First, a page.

Most see Cam Newton in a Patriots uniform and arrive at the same question: How did the rest of the NFL let the 2015 league MVP fall into the lap of the team that had just lost Tom Brady in free agency?
This is a fair question since New England signed its starting quarterback so late in free agency and on such a cheap deal. But the details of that contract help explain what Bill Belichick and Co. were thinking when they ended the 31-year-old’s baffling unemployment.
MORE: List of NFL QBs making more than Newton
Almost 100 days passed from the day the Panthers released Newton on March 24 to the day the Patriots picked him up on July 8. The foot injury that ruined his final season in Carolina was a factor in his lengthy stay on the free agent market. But teams that could have upgraded their QB rooms were reluctant to sign him for reasons that were lazy at best and cowardly at worst.
So New England waited. It proceeded through the 2020 NFL Draft without selecting a quarterback and convinced the rest of the league it would enter the season with Jarrett Stidham and/or Brian Hoyer behind center.
What moved the Patriots to sign Newton is unclear even though at least one reason — that he’s an obvious upgrade over their other options — seems obvious. Newton’s contract is structured in a way that suggests New England was concerned about his recent injury history and ability to make it through a full season as the starter. The vast majority of his money can be earned through playing time incentives.
Below are the details of Newton’s contract with the Patriots. If he plays well in 2020, this deal will make him the NFL’s biggest bargain by a wide margin.
Cam Newton contract details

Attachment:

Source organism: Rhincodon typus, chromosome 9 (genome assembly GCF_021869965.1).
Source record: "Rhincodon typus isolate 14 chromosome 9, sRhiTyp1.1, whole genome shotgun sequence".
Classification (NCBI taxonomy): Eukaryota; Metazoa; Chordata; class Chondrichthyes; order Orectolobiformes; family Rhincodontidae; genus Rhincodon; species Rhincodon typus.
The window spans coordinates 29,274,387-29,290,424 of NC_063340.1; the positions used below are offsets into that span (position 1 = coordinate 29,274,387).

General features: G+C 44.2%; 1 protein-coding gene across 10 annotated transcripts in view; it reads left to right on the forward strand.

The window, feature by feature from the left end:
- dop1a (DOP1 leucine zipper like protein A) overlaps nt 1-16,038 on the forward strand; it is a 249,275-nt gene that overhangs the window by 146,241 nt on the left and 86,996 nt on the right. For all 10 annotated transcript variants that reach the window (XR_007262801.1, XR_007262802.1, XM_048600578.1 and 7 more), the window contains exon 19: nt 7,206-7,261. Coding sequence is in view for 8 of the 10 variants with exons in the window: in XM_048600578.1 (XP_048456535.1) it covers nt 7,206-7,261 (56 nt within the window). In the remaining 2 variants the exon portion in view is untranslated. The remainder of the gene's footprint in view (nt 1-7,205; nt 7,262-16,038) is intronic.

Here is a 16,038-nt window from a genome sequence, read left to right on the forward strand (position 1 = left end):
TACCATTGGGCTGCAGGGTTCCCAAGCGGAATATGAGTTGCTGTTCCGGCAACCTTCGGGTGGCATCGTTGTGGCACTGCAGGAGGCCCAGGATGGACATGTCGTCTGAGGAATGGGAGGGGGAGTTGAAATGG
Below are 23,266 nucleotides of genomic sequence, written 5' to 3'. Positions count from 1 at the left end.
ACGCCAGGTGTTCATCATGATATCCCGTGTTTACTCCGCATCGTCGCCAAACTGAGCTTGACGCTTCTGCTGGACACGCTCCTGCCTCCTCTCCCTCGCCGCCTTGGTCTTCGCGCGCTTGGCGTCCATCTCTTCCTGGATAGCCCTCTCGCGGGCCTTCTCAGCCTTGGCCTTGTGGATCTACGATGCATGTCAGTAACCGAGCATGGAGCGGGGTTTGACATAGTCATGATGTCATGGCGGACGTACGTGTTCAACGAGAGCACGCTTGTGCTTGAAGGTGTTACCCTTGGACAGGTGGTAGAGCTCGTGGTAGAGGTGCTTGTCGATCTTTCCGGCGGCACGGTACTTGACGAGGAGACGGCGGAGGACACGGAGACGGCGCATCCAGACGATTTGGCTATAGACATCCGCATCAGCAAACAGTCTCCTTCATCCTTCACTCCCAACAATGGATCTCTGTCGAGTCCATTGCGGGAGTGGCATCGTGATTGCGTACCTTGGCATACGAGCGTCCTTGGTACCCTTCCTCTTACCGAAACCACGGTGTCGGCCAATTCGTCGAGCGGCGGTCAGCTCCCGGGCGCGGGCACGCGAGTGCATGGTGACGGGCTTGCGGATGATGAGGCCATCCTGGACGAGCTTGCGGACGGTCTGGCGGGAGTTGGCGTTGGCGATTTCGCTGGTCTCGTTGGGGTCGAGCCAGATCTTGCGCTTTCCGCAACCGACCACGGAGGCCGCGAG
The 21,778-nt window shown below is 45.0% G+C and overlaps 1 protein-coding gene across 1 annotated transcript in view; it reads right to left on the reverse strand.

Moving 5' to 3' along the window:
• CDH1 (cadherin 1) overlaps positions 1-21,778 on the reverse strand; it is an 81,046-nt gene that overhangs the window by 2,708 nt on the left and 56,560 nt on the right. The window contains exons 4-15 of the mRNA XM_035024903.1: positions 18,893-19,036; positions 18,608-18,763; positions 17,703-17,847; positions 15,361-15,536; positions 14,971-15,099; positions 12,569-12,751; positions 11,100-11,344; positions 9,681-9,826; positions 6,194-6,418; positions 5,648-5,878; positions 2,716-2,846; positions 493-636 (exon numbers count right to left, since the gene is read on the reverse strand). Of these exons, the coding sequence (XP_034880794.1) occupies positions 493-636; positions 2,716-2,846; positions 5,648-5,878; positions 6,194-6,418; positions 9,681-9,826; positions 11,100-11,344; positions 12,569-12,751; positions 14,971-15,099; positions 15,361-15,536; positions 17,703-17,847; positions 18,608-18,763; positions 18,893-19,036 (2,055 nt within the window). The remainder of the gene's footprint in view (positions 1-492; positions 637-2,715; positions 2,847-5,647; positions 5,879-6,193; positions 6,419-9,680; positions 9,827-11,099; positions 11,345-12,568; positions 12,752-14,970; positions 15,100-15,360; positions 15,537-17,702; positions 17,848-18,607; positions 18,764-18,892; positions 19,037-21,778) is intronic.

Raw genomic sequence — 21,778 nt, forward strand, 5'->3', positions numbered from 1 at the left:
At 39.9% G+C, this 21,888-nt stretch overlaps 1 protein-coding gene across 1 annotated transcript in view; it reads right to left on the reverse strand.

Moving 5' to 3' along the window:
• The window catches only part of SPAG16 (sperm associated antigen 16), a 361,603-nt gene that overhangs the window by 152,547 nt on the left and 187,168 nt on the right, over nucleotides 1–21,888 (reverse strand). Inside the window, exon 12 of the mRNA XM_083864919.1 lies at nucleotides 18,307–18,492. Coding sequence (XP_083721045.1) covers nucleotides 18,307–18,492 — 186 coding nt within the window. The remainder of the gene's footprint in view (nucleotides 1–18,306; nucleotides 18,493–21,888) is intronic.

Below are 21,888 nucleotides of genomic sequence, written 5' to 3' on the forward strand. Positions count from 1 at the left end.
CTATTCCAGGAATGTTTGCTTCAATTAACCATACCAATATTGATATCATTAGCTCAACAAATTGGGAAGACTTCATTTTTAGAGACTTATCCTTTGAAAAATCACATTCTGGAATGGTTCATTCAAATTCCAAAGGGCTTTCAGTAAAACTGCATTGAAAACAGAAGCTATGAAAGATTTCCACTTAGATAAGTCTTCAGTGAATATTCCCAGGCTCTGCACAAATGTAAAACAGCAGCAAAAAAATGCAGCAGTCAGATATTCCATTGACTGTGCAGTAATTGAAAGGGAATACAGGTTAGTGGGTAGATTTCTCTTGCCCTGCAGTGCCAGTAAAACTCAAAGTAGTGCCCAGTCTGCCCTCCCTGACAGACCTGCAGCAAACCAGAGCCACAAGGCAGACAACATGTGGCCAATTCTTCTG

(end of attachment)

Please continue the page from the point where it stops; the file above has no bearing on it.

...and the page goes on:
- Years: 1
- Total value: $1.75 million
- Max value: $7.5 million
- Guaranteed: $550,000
- Average per year: $1.75 million (No. 50 among QBs)
Newton agreed to a one-year deal with the Patriots in early July after going unsigned in free agency for a few months. And he signed for only $1.05 million in base salary, literally the lowest possible amount for a veteran who has been in the league as long as the No. 1 pick in the 2011 NFL Draft has.
49ers cornerback Richard Sherman was among those in the NFL questioning this deal, calling it “ridiculous” and “disgusting” that a player of Newton’s caliber would need to sign for the veteran minimum. Newton in an Instagram post insisted his Patriots signing was “not about money … it’s about respect.”
Shortly after news broke of Newton’s signing in New England, we learned the complete details of a deal that will pay him no less than $550,000 and no more than $7.5 million after he collected almost $17 million from the Panthers in 2019. Newton could be named first-team All-Pro in 2020 — in other words, the best quarterback in the NFL — and still not earn the maximum amount of money his contract offers.
More than $6 million of what Newton can earn on his one-year deal is baked into incentives. Below is the breakdown of those bonuses.
Per-game roster bonuses: $43,750 per game (up to $700,000)
Playing time incentives:
- 13 percent: $250,000
- 20 percent: $500,000
- 30 percent: $750,000
- 40 percent: $1 million
- 50 percent: $1.25 million
- 60 percent: $1.5 million ($2.25 million if Patriots make playoffs)
- 70 percent: $1.75 million ($2.25 million if Patriots make playoffs)
- 80 percent: $2 million ($3 million if Patriots make playoffs)
- 90 percent: $2.25 million ($3.75 million if Patriots make playoffs)
Pro Bowl bonus: $500,000
All-Pro bonus: $500,000
Playoff wins: $250,000 per win (if he plays 50 percent of game)
Included is an All-Pro bonus of $500,000. (The report did not specify whether Newton needs to be voted first-team All-Pro by The Associated Press specifically, rather than AP second-team All-Pro or Sports Grind Entertainment All-Pro.)
Newton has been voted first-team All-Pro once in his career, in 2015, when he also was voted NFL MVP and earned one of his three career Pro Bowl nods. With the Patriots, Newton also would get a bonus of $500,000 for making the Pro Bowl in 2020.
Newton earned a total of $121.934 million from the Panthers in nine seasons with Carolinat. He has not played a season for less than $15 million since the fourth year of his rookie contract in 2014, right before he signed a five-year extension with the Panthers and immediately led them to the Super Bowl.
Even if Newton were to somehow repeat the brilliance of that MVP season with the Patriots this year, he would earn less than a third of the $24 million he was paid in 2015.
The list of the NFL quarterbacks who could end up being paid more than Newton in 2020 based on the incentives he hits is massive, and it includes a handful of passers who have little-to-no chance of seeing the field this season.